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					        Syntax

Commenting intelligently on
   sentence structure
 Identifying types of Sentences
• Declarative: makes a statement
  Ex. The king is sick.
• Imperative: gives a command
  Ex. Stand up.
• Interrogative: asks a question
  Ex. Is the king sick?
• Exclamatory: makes an exclamation
  Ex. The king is dead!
        Arrangement of ideas
• Loose sentence: Makes complete sense if
  brought to a close before the actual ending.
  Ex. We reached Edmonton that morning after a
  turbulent flight and some exciting experiences.
• Periodic Sentence: Makes sense only when the
  end of the sentence is reached (the period).
  Builds suspense.
• Ex. That morning, after a turbulent flight and
  some exciting experiences, we reached
  Edmonton. (This type of sentence speeds the
  reader through to the end.
          Order of Sentence

• Natural word order: Subject comes
  before the predicate. (98% of all English
  sentences.)
  ex. Oranges grow in California.
• Inverted order of a sentence: predicate
  comes before the subj. New placement of
  ideas is emphatic.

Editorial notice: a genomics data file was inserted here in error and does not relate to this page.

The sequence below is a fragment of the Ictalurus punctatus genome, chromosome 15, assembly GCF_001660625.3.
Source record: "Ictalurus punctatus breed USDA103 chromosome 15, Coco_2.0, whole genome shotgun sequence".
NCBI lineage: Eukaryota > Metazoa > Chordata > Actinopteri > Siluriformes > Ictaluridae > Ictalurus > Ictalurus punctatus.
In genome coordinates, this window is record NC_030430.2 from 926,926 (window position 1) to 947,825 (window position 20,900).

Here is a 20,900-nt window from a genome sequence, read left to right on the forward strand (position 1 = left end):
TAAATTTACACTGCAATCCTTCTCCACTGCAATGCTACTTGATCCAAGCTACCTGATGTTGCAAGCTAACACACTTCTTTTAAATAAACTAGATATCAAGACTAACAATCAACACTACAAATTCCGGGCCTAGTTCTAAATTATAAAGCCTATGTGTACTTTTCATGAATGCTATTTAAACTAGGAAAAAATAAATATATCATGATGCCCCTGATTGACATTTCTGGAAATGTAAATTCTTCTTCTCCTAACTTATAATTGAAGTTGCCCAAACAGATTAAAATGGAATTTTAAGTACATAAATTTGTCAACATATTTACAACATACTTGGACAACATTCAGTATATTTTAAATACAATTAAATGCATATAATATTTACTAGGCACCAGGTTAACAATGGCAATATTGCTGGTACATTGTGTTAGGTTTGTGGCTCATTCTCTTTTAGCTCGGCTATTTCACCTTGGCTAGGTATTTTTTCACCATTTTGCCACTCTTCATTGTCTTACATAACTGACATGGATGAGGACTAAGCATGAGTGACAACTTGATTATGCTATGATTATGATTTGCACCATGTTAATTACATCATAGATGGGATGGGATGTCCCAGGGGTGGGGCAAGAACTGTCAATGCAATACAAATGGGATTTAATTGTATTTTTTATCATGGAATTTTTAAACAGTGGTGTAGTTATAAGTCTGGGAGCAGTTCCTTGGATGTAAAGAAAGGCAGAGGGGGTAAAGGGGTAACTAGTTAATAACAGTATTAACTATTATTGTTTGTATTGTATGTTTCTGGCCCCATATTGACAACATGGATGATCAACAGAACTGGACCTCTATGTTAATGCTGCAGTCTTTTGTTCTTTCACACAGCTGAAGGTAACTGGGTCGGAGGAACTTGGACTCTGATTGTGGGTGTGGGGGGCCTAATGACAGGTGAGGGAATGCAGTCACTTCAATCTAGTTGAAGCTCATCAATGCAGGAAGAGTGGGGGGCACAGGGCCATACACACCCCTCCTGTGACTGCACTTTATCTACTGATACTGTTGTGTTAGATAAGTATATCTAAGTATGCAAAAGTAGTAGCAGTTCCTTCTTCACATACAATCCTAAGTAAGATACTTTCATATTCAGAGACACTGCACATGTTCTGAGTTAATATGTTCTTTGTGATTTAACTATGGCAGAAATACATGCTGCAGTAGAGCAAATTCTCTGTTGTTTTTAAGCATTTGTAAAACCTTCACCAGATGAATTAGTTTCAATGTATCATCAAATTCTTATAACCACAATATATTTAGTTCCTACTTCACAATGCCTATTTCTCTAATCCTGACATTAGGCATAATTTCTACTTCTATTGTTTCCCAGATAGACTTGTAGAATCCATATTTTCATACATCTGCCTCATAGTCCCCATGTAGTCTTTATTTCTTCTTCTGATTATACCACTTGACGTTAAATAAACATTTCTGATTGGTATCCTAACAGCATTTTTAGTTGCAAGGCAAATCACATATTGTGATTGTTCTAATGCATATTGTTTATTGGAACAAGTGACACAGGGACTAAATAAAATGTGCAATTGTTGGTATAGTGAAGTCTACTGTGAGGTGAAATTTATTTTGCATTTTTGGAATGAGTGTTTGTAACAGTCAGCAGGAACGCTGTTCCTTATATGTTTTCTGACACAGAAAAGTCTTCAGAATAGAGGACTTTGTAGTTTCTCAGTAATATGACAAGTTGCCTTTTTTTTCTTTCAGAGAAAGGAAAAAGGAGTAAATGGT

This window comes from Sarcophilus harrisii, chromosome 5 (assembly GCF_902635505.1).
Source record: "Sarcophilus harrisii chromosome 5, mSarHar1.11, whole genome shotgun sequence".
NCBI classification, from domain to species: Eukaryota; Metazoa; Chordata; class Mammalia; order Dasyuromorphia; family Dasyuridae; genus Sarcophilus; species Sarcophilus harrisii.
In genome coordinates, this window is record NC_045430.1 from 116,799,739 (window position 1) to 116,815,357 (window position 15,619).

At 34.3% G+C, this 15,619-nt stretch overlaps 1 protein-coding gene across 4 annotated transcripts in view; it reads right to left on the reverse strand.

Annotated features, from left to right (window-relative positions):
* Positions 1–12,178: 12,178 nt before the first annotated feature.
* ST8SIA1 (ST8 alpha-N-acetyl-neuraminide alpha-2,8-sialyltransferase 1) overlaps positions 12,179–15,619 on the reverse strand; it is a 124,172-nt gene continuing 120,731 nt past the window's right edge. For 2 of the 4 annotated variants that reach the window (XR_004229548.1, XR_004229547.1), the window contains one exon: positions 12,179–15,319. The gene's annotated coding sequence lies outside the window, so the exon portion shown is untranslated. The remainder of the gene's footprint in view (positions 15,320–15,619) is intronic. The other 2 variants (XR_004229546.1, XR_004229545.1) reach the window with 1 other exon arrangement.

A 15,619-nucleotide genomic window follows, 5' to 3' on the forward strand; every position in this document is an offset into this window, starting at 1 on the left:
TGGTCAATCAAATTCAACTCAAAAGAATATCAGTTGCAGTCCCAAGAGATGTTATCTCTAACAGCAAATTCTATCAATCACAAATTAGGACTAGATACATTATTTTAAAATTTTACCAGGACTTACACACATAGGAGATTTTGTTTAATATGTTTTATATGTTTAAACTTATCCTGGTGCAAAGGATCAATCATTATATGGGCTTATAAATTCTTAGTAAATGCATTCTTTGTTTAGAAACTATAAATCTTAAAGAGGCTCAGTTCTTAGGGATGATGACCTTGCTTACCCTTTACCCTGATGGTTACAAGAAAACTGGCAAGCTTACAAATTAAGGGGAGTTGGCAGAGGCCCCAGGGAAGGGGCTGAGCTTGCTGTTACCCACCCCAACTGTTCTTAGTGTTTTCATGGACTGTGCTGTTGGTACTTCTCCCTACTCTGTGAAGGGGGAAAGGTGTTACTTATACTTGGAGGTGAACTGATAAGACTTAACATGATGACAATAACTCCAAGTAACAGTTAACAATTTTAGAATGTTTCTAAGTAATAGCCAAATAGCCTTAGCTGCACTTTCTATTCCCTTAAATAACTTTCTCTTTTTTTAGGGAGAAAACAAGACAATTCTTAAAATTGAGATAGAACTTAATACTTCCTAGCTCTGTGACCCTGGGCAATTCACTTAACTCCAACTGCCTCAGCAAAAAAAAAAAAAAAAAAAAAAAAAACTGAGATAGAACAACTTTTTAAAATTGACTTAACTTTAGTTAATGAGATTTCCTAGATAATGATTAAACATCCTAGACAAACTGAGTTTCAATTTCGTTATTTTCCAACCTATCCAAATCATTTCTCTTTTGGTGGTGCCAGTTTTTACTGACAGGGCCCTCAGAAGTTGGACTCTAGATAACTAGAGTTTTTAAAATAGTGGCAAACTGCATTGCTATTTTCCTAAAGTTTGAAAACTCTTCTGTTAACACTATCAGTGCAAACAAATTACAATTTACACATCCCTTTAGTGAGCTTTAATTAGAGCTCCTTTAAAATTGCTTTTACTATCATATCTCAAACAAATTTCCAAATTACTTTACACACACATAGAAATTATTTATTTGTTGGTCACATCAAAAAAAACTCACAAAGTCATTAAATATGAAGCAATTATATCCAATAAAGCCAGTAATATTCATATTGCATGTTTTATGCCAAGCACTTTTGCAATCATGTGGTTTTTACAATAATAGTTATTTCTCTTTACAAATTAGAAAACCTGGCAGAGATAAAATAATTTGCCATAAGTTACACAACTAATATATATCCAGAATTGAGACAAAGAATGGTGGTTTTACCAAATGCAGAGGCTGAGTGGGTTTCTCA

ex. In California grow oranges.
             Juxtaposition
• A poetic and rhetorical device in which
  normally unassociated ideas, words, or
  phrases are placed next to one another,
  creating an effect of surprise and wit.
  456—it’s hot out here. There’s the odor of
  embalming fluid. The beer is cold in the
  taverns. (juxtaposes hot and cold
  imagery; juxtaposes death “embalming
  fluid” and life “beer is cold.”)
                 Parallelism
• Refers to a grammatical or structural similarity
  between sentences or parts of a sentence. It
  involves an arrangement of words, phrases,
  sentences and paragraphs sot that elements of
  equal importance are equally developed and
  similarly phrased.
Ex. Government of the people, by the people, for
  the people, shall not perish from the earth.
• To strive, to seek, to find but not to yield.
  “Ulysses”
              Repetition
• A device in which words, sounds, and
  ideas are used more than once to
  enhance rhythm and create emphasis
         Rhetorical question
• A question that expects no answer. Used
  to draw attention to a point and is
  generally stronger than a direct statement.
• The user of the rhetorical question should
  know what the audiences answer will be
  and should expect most of them to have
  the same answer.

				
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posted:3/24/2013
language:English
pages:8